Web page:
Police, Sir Cliff, and trial by media

The Cliff Richard case, in which media were obviously tipped off before Cliff was, shows how little has been learned. The criminal justice system is not a play thing of the media or the police. Both need to understand that

Cliff_richard
Cliff Richard
Steven_george-hilley
Steven George-Hilley
On 18 August 2014 06:37

The revelations that BBC reporters were ready and waiting at Sir Cliff Richard’s home before the Police arrived to search it, is another reminder of the controversial role the media has played in a string of highly complex investigations including Operation Yewtree over the last few months.

Whilst I seek to make no comment on either the allegations or to speculate further as to the credibility of the claims, the televised raid raises further questions around how media sensationalism fuelled by leaks can blur the lines around the natural course of justice and in some cases damage the credibility of serious police investigations.

The recent string of high profile trials of celebrities around historic sex allegations have seen a mixed bag of outcomes. We should bear in mind that whilst there are those who clearly deserved to be investigated, found guilty and jailed, there are several totally innocent people who have seen their reputations trashed despite being found totally innocent of the allegations.

In each and every case, the defendants have been subjected to lurid headlines with their private lives picked apart, a process which is totally fair once found guilty, but completely obscene when they are innocent.

I am not seeking to undermine the relationship between the police and the media. This partnership is undoubtedly critical in raising awareness of important issues and bringing guilty parties to justice. But there is legitimate cause for concern when it appears that the media were provided with information about a police raid before the individual in question was informed.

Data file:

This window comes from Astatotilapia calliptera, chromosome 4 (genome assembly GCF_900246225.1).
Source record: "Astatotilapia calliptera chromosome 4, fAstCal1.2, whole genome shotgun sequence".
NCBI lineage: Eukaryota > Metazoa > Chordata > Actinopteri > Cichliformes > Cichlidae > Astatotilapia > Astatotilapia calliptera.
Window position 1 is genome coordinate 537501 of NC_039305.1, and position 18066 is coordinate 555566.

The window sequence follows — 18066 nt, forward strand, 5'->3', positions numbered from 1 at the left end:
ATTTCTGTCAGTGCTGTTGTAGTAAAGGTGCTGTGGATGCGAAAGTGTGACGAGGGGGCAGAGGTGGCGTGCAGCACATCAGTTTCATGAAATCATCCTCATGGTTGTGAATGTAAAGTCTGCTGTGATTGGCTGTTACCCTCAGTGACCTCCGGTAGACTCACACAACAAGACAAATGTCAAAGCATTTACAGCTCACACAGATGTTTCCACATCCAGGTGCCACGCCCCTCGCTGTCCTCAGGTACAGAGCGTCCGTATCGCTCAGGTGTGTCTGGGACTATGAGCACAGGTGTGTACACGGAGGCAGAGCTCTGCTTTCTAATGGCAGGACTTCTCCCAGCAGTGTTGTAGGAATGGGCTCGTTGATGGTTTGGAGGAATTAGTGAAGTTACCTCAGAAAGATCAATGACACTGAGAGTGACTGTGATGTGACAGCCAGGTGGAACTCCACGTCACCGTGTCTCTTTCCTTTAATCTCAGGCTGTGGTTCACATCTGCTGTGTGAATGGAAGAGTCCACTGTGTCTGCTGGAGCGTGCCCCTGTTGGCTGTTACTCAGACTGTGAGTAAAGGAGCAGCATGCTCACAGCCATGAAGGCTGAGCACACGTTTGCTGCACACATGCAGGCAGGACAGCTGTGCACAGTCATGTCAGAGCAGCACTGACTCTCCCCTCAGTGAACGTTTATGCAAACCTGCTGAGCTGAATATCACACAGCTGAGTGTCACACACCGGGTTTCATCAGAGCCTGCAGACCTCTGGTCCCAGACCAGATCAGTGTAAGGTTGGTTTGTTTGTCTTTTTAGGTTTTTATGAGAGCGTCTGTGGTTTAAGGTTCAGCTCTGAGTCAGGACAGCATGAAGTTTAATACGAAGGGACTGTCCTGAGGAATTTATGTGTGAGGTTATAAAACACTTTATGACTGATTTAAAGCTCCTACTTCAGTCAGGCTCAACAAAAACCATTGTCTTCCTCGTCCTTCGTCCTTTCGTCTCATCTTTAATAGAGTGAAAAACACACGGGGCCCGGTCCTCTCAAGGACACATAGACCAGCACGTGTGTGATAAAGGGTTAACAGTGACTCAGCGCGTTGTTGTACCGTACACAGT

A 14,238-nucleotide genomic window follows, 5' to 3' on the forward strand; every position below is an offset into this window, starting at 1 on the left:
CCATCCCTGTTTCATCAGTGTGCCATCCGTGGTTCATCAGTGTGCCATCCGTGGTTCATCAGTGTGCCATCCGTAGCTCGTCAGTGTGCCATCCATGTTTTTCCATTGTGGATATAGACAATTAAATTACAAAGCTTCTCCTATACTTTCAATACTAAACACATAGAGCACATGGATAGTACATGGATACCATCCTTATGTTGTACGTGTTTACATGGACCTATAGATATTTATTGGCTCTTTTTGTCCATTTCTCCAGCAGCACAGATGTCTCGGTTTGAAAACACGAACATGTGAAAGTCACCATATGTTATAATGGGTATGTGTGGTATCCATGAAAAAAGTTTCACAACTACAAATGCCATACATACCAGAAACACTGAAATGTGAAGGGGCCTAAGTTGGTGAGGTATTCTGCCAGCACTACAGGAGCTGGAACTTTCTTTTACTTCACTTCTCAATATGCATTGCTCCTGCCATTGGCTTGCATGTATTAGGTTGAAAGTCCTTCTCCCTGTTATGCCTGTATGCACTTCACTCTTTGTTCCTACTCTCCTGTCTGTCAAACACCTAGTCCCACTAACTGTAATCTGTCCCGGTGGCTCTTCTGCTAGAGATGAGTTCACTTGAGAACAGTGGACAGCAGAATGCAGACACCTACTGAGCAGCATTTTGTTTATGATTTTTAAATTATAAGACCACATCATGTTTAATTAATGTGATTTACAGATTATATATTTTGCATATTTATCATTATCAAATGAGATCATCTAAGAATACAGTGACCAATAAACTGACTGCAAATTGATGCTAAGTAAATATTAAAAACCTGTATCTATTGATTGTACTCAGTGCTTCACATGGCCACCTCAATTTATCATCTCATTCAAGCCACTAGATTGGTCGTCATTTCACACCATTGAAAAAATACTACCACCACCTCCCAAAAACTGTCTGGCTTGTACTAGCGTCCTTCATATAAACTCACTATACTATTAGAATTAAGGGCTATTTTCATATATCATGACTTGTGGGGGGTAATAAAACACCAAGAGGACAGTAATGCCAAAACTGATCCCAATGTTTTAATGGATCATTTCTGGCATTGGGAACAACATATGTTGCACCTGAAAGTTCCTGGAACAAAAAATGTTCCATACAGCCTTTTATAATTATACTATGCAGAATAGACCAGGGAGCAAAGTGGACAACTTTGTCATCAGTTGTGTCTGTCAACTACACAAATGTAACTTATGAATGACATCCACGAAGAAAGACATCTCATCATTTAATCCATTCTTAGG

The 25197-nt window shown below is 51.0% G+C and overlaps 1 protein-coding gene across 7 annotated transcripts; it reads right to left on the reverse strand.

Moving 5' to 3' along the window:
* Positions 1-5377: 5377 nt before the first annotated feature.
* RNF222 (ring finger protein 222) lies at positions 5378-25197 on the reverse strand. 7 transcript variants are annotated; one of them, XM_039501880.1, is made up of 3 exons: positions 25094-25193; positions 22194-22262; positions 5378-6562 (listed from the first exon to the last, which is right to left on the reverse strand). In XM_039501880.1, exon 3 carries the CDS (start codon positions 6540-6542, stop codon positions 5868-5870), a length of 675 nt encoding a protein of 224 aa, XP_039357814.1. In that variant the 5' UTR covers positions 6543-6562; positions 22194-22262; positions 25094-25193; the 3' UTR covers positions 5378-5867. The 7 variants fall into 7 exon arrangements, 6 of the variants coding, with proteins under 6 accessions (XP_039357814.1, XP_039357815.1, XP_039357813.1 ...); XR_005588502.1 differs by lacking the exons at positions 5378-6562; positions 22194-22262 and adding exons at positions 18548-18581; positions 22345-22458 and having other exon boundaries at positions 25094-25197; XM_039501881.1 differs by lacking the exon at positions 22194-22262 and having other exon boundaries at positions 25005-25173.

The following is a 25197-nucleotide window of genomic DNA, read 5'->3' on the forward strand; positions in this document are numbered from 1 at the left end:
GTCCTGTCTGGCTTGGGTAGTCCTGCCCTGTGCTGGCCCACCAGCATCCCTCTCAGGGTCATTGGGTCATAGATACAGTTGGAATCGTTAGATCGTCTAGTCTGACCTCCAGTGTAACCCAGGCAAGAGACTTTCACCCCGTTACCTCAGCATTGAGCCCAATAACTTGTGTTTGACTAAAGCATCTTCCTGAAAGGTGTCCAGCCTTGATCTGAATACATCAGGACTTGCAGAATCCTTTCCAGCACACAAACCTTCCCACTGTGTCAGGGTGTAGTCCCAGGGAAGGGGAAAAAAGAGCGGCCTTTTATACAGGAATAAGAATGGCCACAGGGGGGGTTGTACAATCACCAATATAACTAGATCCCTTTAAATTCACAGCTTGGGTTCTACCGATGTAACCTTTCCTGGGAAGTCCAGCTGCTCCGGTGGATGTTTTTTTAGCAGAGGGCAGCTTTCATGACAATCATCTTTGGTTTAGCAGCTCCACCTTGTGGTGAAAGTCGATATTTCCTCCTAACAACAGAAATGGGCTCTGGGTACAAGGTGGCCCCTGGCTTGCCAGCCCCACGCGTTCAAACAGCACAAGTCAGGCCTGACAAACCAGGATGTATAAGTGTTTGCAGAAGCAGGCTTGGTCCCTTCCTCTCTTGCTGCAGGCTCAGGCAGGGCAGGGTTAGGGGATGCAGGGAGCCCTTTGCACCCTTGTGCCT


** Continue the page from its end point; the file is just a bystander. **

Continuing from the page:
Such practice, whilst indeed raising the profile of the appeal for information, breaches protocol and could sensationalise a legitimate investigation. It was clear that such a search of a very high profile singer would have been noted and covered by the media anyway, so why the need to give the BBC an exclusive tip off? Police investigations must remain confidential at all times, to protect the credibility of the investigation.

One person all too familiar with the trial by media is Nigel Evans MP, who was found innocent of a string of totally false allegations earlier this year. Upon first being questioned about the allegations, he found himself splashed across the newspapers, with lurid speculation and innuendo from most of the major national papers.

After a prosecution case that clearly should never have even gone to court, the end result was an innocent verdict. But after many months of agonising stress, smears and a bill for defending himself costing him his entire life savings, this is small comfort for an innocent man.

In a public statement about the Cliff Richard case he said, ““Questions have got to be answered,” and most of the public probably agree with him.

The police have a duty to the public and to the country to uphold the very highest standards of operational integrity around investigations as serious as this. Whilst I make no criticism of the need for good relations between officers and the national media for raising awareness of high profile crimes, leaks such as this chip away at public confidence.

Regardless of how the Cliff Richard investigation progresses, the police should have learned by now that leaks of this nature are not the answer.

Instead, it would have been much more professional to conduct the search and release a statement to the media appealing for witnesses to come forward. Until the police get their act together and learn to respect the confidentiality of sensitive investigations, their credibility will continue to remain in question.

Without this credibility, it will become increasingly difficult to bring the guilty to justice.

Steven George-Hilley is a director at the Parliament Street think tank and a Conservative Party activist. He is a Contributing Editor to The Commentator

Comments
blog comments powered by Disqus